Tumor Cells And Stromal Interactions

Angiogenesis

Angiogenesis, the growth of new capillary blood vessels, is a prerequisite for cellular growth beyond the size restriction dictated by oxygen and nutrient diffusion. Angiogenesis is regulated by growth factors and properties of the extracellular matrix.9,10 Promoters of angiogenesis include basic fibroblast growth factor (bFGF), acidic fibroblast growth factor (aFGF), vascular endothelial growth factor (VEGF), and angiopoietin 1. In contrast, endogenous proteins such as angio-statin, endostatin, pigment epithelium derived factor (PEDF), and angiopoietin 2, prevent vascular cells from responding to a wide spectrum of angiogenic factors. The structure of newly formed blood vessels differs from that of normal vessels. The main differences include the cellular components, the properties and integrity of the basement membrane, and permeability. These elements facilitate the leakage and passage of cancer cells into the circulation. Microvessel density and histological arrangement of blood vessels in the tissue are an independent prognostic indicator of the risk for future development of metastasis. Additionally, angiogenesis is necessary for the growth of cells in the new metastatic foci. To survive, tumor cells must gain access to the vasculature within the pri mary tumor, survive transit, dwell for a time in the microvasculature of the target organ, exit from this vasculature, grow in the target organ, and induce an-giogenesis (Figures 4.2 and 4.3).

Cellular Factors

Cell-to-cell interactions and cell-to-stroma interactions are very important during the invasive stages. The homeostasis of surface receptors and the adhesion molecules, integrins and cadherins, favors tissue stability and integrity, whereas the loss or alteration of these cell surface proteins has been associated with increased metastatic potential.11 Downregulation of gene expression of E-cadherin has been correlated with increased invasiveness and metastatic potential. Another mechanism that facilitates invasion is degradation of surface protein complexes by mutated gene products.

Tumor cell migration is necessary for the initiation of the metastatic cascade. The interaction of surface receptor proteins and components of the extracellular matrix such as laminin, collagens, fibronectin, and vitronectin regulates the shape, polarity, and migration of cells.12 Some members of the integrin family of adhesion molecules play a fundamental role in the angiogenesis and invasion.13 Overexpression of integrin avp3 mediates cellular adhesion with the ex

Regression and arrested growth Dissemination Metastasis

Initiation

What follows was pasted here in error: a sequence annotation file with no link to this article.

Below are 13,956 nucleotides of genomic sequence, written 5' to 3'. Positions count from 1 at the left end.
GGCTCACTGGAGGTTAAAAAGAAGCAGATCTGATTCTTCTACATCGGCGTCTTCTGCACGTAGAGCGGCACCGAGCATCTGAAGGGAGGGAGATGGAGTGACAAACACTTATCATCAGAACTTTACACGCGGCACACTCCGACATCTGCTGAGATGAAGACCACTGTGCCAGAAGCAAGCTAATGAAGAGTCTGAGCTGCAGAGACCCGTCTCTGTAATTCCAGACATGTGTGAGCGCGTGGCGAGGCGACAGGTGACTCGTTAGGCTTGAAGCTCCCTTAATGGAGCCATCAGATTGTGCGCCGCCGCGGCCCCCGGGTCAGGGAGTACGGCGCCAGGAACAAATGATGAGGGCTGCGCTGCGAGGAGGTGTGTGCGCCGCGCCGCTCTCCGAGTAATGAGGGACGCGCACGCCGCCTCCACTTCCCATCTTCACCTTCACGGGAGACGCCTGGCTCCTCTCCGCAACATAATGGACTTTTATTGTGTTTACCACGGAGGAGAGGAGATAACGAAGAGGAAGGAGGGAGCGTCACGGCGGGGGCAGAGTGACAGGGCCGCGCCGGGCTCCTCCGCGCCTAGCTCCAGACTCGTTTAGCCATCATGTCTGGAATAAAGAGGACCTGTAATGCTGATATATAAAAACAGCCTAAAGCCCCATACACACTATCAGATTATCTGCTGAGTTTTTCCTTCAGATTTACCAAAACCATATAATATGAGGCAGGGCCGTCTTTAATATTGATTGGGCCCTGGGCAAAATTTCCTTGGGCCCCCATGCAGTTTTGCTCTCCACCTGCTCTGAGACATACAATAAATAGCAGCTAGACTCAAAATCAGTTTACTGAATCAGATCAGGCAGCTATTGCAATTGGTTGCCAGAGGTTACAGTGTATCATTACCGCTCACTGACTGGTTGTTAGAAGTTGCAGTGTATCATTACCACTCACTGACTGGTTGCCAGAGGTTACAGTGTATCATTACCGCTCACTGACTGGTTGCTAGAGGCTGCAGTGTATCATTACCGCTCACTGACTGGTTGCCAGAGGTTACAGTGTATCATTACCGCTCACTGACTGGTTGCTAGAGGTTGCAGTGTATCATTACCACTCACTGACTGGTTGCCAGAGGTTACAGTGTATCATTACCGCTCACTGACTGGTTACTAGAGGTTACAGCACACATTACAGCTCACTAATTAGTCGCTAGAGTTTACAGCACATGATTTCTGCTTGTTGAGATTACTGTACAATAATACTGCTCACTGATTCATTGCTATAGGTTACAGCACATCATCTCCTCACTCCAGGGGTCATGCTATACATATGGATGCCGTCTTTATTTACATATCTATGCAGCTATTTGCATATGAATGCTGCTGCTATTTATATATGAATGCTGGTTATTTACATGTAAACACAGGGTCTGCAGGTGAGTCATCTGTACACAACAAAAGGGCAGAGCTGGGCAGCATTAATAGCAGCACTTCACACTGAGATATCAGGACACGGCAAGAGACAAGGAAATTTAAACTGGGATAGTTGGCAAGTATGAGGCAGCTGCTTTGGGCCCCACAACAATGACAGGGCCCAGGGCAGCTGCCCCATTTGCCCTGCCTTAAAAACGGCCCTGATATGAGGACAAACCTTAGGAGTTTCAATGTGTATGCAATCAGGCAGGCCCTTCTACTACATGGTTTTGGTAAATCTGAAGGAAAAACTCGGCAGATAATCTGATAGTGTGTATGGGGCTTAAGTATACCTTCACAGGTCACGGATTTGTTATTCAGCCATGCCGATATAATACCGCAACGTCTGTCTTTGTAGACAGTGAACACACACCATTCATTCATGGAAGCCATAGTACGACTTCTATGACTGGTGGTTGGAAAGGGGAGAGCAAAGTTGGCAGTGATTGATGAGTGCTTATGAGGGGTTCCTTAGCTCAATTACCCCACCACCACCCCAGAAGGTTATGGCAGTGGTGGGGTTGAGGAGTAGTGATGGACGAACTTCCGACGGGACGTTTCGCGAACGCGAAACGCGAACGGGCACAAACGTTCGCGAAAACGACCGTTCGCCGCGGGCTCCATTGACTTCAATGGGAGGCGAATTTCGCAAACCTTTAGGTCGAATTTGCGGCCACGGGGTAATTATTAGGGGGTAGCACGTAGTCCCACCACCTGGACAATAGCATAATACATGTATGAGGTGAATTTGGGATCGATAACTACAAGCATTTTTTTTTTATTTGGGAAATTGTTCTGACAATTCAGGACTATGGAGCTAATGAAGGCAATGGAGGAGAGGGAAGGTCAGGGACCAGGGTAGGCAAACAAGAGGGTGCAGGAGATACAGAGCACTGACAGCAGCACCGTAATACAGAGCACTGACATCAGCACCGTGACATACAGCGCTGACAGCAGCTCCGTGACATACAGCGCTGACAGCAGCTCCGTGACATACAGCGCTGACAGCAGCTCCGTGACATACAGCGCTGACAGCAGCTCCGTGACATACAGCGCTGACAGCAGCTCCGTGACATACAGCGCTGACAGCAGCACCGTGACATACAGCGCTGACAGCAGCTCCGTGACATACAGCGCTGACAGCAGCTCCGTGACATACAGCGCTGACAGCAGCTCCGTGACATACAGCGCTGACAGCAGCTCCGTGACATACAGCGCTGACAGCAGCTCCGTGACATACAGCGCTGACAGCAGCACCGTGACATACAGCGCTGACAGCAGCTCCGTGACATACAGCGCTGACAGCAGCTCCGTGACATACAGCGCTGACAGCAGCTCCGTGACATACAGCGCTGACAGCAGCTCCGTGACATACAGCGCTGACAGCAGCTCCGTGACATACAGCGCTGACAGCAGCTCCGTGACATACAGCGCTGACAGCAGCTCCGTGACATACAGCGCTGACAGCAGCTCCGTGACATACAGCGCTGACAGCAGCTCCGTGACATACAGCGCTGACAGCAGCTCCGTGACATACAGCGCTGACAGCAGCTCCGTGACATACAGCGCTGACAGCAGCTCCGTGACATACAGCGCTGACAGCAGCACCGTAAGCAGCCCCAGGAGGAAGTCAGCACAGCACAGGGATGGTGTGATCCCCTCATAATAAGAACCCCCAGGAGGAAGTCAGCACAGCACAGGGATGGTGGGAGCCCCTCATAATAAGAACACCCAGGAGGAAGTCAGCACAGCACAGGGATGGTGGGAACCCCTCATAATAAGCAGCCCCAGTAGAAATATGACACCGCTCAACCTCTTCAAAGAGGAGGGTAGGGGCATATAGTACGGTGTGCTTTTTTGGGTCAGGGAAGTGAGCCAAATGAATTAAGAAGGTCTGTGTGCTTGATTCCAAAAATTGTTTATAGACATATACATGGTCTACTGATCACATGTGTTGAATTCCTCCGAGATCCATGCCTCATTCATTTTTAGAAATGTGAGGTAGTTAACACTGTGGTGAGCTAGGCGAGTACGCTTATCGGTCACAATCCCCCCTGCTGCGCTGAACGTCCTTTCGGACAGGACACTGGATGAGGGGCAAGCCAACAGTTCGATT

Regression and arrested growth Dissemination Metastasis

Initiation

Acquired transformed phenotypes

Clinical detection

Acquired transformed phenotypes

Clinical detection

FIGURE 4.1. Tumor progression. The diagram shows that the events of progression, invasion, dissemination, and metastasis are associated with acquired transformed phenotypes.

Tumor growth

Tumor cells and extracellular matrix

Angiogenesis

Tumor growth

Tumor cells and extracellular matrix

FIGURE 4.2. Angiogenesis is a required step for survival of the tumor, invasion, and dissemination.

Angiogenesis

Homing factors ff-ยป

Host response

Metastasis

FIGURE 4.2. Angiogenesis is a required step for survival of the tumor, invasion, and dissemination.

tracellular matrix proteins leading to changes in cell shape and increased cell motility. Growth factors that stimulate tumor cell motility include insulin growth factor (IGF), hepatic growth factor (HGF), fibroblast growth factor (FGF), and transforming growth factor p (TGF-p). These factors may play a role in the "homing" of the tumor cell to secondary sites. Cell-matrix interaction also leads to transcription and expression of genes with increased amounts of proteases and disruption of the balance between activated matrix met-alloproteinases (MMPs) and free endogenous tissue inhibitors of metalloproteinases (TIMPs) that facilitate invasion and metastasis.14-16

RB and p16, are altered in diverse tumor types, and others are selectively modified in particular tumors such as those of the von Hippel-Lindau (VHL gene) syndrome.19 Because of heterogeneity of gene silencing and expression, most primary tumors contain subpopulations of metastastic and nonmetastatic cells. Genes differently expressed in cancer cells that reach the bloodstream have the effect of inducing or suppressing metastasis.

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